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# ellipse()

Usage:
 ```ellipse(K, Q [,x0] [,npoints:m] [method:j] [,draw:T] \ [,graphics keyword phrases]), REAL scalar K > 0, 2 by 2 positive definite symmetric REAL matrix Q, REAL vector x0 or length 2, integer j, 1 <= j <= 3 ```

Keywords: shapes, line graphs
```You can use ellipse() to compute and optionally draw an ellipse with
shape defined by a specified positive definite matrix and centered at a
specified point

ellipse(K, Q [,x0] [,graphics keywords]) computes xvals and yvals, the
x- and y-coordinates of points on the ellipse defined by the equation
(x - x0)' %*% solve(Q) %*% (x - x0) = K^2
The value returned is structure(x:xvals,y:yvals [,graphics keywords]).

K > 0 must be a REAL scalar and Q must be a 2 by 2 REAL positive
definite symmetric matrix.  If x0 is an argument, it must be a REAL
vector of length 2.  Otherwise, rep(0,2) is used for x0.

The ellipse can be plotted by
Cmd> result <- ellipse(K, Q [,x0] [,graphics keywords])

Cmd> lineplot(keys:result)

ellipse(K, Q [,x0], draw:T [,graphics keywords]) draws the ellipse
directly and doesn't return the coordinates as a value.  If the ellipse
is to be added to an existing graph, include add:T as an argument.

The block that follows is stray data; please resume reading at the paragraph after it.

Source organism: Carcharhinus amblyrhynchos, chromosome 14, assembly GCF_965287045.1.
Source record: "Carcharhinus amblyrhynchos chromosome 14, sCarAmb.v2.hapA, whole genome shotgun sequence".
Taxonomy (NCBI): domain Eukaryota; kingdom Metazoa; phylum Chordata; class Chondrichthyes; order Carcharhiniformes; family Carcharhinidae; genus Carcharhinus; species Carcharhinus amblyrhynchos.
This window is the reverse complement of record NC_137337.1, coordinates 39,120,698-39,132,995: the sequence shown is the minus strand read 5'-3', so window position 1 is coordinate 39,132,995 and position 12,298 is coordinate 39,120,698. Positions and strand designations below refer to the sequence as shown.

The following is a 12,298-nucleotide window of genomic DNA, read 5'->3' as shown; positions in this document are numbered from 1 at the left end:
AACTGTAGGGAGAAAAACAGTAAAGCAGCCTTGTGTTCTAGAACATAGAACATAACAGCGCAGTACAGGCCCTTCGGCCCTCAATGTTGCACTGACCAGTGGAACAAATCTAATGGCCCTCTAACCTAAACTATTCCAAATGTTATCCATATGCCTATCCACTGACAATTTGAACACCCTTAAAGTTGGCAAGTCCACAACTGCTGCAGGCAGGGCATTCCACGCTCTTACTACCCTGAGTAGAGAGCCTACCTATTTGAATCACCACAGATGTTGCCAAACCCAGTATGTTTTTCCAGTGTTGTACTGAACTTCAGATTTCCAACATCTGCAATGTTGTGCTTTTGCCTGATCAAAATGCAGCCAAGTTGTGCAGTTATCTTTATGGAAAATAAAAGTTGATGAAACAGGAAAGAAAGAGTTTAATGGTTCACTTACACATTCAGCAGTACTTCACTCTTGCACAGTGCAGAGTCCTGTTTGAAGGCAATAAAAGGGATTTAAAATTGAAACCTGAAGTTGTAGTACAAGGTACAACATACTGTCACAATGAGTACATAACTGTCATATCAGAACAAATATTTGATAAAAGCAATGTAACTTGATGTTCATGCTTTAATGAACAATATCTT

ellipse(K, Q [,x0], npoints:m ...) computes m + 1 points on the
ellipse, with the first and last being identical.  The default value
for m is 200.

There are several ways to select points on an ellipse.  Macro ellipse()
allows you to use any of three methods.

ellipse(K, Q [,x0], method:k ...), where 1 <= k <= 3, does the same,
except the way xvals and yvals are computed depends on k (default is k
= 3).

All three methods compute unit vectors u(theta) for m+1 equally
spaced values of theta from 0 to 360 degrees, where
u(theta) = vector(cos(theta), sin(theta))

Method 1 (Pure polar coordinates):
x(theta) = x0 + K * u(theta)/r1(theta),
r1(theta) = sqrt(u(theta)' %*% solve(Q) %*% u(theta))
Method 2
x(theta) = x0 + K * Q %*% u(theta)/r2(theta), where
r2(theta) = sqrt(u(theta)' %*% Q %*% u(theta))
Method 3 (default)
x(theta) = x0 + K*cholesky(Q)' %*% u(theta)

The default method (3) seems to do the best job, but you may want to
try one of the others to see if they produce a better looking ellipse.